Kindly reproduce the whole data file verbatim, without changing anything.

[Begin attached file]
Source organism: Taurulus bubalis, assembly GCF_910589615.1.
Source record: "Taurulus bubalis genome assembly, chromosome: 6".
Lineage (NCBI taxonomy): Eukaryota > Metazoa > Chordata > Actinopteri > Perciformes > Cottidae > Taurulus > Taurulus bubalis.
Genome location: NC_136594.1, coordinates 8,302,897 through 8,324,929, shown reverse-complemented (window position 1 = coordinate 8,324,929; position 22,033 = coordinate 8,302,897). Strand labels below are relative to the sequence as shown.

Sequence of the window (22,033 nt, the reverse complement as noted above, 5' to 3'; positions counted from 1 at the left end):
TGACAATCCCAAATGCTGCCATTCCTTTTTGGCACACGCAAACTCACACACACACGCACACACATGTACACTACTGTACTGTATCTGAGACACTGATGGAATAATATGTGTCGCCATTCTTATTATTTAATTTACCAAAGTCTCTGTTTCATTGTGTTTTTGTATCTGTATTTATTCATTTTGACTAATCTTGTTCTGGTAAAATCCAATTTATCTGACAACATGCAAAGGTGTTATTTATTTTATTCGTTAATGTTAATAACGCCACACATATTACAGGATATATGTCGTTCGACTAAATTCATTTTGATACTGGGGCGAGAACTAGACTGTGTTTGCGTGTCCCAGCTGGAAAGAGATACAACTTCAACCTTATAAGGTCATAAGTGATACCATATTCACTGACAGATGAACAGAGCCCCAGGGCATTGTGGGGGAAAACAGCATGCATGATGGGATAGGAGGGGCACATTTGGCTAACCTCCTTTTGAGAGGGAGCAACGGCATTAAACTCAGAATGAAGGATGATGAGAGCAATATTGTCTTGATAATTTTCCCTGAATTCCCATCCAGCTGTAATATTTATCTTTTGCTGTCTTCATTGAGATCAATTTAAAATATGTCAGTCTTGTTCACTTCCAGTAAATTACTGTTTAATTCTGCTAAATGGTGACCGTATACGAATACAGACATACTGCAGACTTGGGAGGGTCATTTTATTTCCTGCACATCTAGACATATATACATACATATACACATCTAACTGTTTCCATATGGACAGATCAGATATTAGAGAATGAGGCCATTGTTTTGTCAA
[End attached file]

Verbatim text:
Source organism: Taurulus bubalis, assembly GCF_910589615.1.
Source record: "Taurulus bubalis genome assembly, chromosome: 6".
Lineage (NCBI taxonomy): Eukaryota > Metazoa > Chordata > Actinopteri > Perciformes > Cottidae > Taurulus > Taurulus bubalis.
Genome location: NC_136594.1, coordinates 8,302,897 through 8,324,929, shown reverse-complemented (window position 1 = coordinate 8,324,929; position 22,033 = coordinate 8,302,897). Strand labels below are relative to the sequence as shown.

Sequence of the window (22,033 nt, the reverse complement as noted above, 5' to 3'; positions counted from 1 at the left end):
TGACAATCCCAAATGCTGCCATTCCTTTTTGGCACACGCAAACTCACACACACACGCACACACATGTACACTACTGTACTGTATCTGAGACACTGATGGAATAATATGTGTCGCCATTCTTATTATTTAATTTACCAAAGTCTCTGTTTCATTGTGTTTTTGTATCTGTATTTATTCATTTTGACTAATCTTGTTCTGGTAAAATCCAATTTATCTGACAACATGCAAAGGTGTTATTTATTTTATTCGTTAATGTTAATAACGCCACACATATTACAGGATATATGTCGTTCGACTAAATTCATTTTGATACTGGGGCGAGAACTAGACTGTGTTTGCGTGTCCCAGCTGGAAAGAGATACAACTTCAACCTTATAAGGTCATAAGTGATACCATATTCACTGACAGATGAACAGAGCCCCAGGGCATTGTGGGGGAAAACAGCATGCATGATGGGATAGGAGGGGCACATTTGGCTAACCTCCTTTTGAGAGGGAGCAACGGCATTAAACTCAGAATGAAGGATGATGAGAGCAATATTGTCTTGATAATTTTCCCTGAATTCCCATCCAGCTGTAATATTTATCTTTTGCTGTCTTCATTGAGATCAATTTAAAATATGTCAGTCTTGTTCACTTCCAGTAAATTACTGTTTAATTCTGCTAAATGGTGACCGTATACGAATACAGACATACTGCAGACTTGGGAGGGTCATTTTATTTCCTGCACATCTAGACATATATACATACATATACACATCTAACTGTTTCCATATGGACAGATCAGATATTAGAGAATGAGGCCATTGTTTTGTCAA